When I heard last July that the always-forward-thinking Macronite crew had booked the Manchester pairing of Indigo and Biome I instantly marked the date in my diary. Indigo,(real name Liam Blackburn), has been one of my favourite producers for years, providing me a steady flow of varied and intricate bass oriented releases with which to woo the dancefloor. Having missed his Irish debut at DubCulture Cork in 2011 due to our rubbish public transport infratructure, nothing was gonna stop me making it to Dolan’s niteclub in Limerick.
Also on the bill for the night was darker than dark Dubstep dynamo Biome. Having suffered greatly at the hands of shiter than shite commercial influences, Dubstep has seen something of a mini-revival production/release-wise of late, with its minimal roots getting a proto-turbo charge courtesy of artists such as Kahn, Lurka, Thelem and Killawatt. Biome is at the forefront of this sound with releases on labels such as Osiris, Smokin Sessions and Black Box and I was very keen to hear what his output feels like when transmitted by a heavier than heavy Void Sound System.
Having called in mid afternoon for a taste of sub goodness at the soundcheck ,I was ravenous for game-time to arrive.Several hours of merriment later it was time to tango and we shivered down the road to Dolans. The unmistakable throb of the Void Stasys X’s was palpable within about 300m of the club and once inside the monstrous bassbins swiftly set to work on both inner and outer organs. Every last inch of your body (eyebrows included) were reminded of the basic physicality of music, as well as past decade’s profound advancements in sub-centred production and audio technology. Personally speaking I consider Void to be the champ in the heavyweight sound division, offering clarity and precision in the mid/high ranges and humbling such over-hyped brands as Funktion One in the sub department. Placing this kind of technology in the hands of your average Joe is not advisable, but thankfully the Macronite crew have the brilliance of Sol on their side, who adopts a carefully considered,,sceintific approach to his art, with truly breathtaking results – every time.
Macronite. Photo © Lette Moloney Media 2012
And so on to the choons….
Indigo’s set was an artful exposition of bass oriented music, morphing seamlessly from the familiar to the subtly bizarre often within the space of a few bars. A distinctly techno tone tied the set together, heavily punctuated by classic Dubstep,Garage and Breakbeat bloodlines. As a DJ his musical programming was superb – holding the dancefloor together as a unit and smoothly transitioning the crowd from skanking meditational bass weight to booty shaking technoid toe tappng.The music felt futuristic but familiar, crunchy yet clean, intelligent yet ruff enough to inspire the occasional bassface gurn of approval. The set reflected suitably his talents as a producer, selector and mixer as well as showcasing the many shapes sub driven music has adopted. For a flavour of the Mindset man’s set on the night check his mix for the Electronic Explorations 5th Birthday series here.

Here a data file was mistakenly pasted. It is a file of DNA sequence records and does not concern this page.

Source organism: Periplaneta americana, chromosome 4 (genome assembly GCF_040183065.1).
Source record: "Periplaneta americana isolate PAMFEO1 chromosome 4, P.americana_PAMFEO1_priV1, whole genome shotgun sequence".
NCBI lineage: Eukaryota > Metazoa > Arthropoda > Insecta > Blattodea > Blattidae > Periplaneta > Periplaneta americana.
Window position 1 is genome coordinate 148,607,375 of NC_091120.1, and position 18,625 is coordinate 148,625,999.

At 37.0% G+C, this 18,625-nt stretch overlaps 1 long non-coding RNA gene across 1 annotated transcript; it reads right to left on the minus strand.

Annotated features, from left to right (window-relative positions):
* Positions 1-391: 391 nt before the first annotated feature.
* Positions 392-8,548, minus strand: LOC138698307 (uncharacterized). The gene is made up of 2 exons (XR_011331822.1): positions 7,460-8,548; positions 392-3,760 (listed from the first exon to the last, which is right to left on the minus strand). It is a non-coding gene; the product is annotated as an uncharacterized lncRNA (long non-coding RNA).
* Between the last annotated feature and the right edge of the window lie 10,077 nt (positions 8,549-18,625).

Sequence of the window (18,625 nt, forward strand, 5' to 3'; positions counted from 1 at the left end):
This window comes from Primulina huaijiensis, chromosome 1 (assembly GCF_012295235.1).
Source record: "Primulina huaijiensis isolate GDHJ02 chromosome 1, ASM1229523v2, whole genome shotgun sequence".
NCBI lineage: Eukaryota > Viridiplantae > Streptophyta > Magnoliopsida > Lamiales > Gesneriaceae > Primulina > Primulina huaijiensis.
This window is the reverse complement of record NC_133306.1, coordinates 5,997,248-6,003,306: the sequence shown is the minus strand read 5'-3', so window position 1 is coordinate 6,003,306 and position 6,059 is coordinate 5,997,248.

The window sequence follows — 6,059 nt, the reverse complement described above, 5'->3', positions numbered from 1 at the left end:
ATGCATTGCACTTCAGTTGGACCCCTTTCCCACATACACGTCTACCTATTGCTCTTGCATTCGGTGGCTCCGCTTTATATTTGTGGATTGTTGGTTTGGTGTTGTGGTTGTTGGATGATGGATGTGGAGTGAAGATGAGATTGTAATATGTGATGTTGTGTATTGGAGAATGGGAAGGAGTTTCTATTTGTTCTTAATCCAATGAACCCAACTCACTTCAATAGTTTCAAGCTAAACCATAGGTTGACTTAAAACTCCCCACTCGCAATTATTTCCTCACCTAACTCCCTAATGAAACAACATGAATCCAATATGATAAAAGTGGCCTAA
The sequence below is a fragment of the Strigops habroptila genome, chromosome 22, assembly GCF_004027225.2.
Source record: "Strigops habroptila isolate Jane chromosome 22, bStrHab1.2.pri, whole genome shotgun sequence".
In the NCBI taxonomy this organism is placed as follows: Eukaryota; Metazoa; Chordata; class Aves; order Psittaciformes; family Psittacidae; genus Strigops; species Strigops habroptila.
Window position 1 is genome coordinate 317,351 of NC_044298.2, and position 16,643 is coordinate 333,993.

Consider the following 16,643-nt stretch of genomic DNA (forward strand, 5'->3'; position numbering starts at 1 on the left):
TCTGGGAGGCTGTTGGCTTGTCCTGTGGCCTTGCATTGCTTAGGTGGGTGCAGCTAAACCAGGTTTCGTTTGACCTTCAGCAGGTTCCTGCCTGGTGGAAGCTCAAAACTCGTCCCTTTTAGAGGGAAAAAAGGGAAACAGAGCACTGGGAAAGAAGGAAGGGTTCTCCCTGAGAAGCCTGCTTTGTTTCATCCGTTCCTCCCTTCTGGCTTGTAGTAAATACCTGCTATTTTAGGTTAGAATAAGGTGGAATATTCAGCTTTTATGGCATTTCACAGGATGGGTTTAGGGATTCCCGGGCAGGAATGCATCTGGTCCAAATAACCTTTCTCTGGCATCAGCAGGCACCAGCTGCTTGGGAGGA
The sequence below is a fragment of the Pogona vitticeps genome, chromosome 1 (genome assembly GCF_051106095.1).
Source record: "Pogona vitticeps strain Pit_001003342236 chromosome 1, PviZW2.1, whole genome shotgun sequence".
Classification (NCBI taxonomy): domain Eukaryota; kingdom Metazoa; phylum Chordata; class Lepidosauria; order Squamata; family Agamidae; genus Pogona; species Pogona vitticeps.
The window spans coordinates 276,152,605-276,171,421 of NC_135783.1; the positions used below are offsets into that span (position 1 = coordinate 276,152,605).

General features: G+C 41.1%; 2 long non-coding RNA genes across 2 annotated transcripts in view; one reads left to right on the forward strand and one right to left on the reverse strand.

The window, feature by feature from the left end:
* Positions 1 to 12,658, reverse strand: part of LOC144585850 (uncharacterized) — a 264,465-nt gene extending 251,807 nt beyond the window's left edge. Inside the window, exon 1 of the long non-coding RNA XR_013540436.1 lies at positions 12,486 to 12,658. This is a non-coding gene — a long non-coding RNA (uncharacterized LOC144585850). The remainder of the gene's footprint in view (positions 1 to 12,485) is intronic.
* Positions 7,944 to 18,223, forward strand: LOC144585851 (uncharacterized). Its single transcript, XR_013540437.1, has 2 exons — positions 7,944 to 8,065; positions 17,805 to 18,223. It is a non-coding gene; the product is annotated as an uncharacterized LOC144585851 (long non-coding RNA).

Biome then took the stage and his hour was a much different animal. Rooted much more exclusively in the dubstep flavour, it began with minimalistic swooping lurkers and steadily rose to a frenzy of lower mid range growlers. Having listened to most if not all of his releases and many of his mixes I was rather surprised at the ferocity of the second half hour.. Teeth rattling detuned basslines created quite a raucous dancefloor, far from the moody, hoodied-up darkness I had expected. This is not to say it wasn’t an impressive performance.. far from it. Much of the output felt like a spacious reworking of some of the sound design present in mid 2000s Neurofunk Drum and Bass. The snarling progressions, although “filthy”,were clearly distinguishable from and had much more character/soul than the recycled chainsaw patches synonymous with the commercial shitestep of recent times. Again, to taste a flavour of the Manchester man’s set check this mix out.
Resident action on the night was of the usual high standard with NiKi and Eoin Greaney teeing tings up nicely in the main room whilst,Jonny Dub, Danny Drive Thru and curator Tolkien Wideboi laid down Techno, Jungle and even some Breakcore on the smokin’ Terrace. The Macronite crew don;t go halves on anything – sound and lighting are always impeccable as is the carefully considered bookings roster,promotion and hospitality for travelling DJs and ravers alike. Dolan’s as a venue undoubtedly adds hugely to the overall package, with its expansive chambers facilitating a diverse array of musical output and sensory stimulation. It reminds me somewhat of Dublin’s McGruders “back in the day” and serves as a reminder of whats possible with the right venue, music and crowd. Kudos.
The next Macronite is on January 26th 2013 with Randomer (Numbers) DjRum (2nd drop records) and Handsome Paddy (choice Cuts) RSVP here.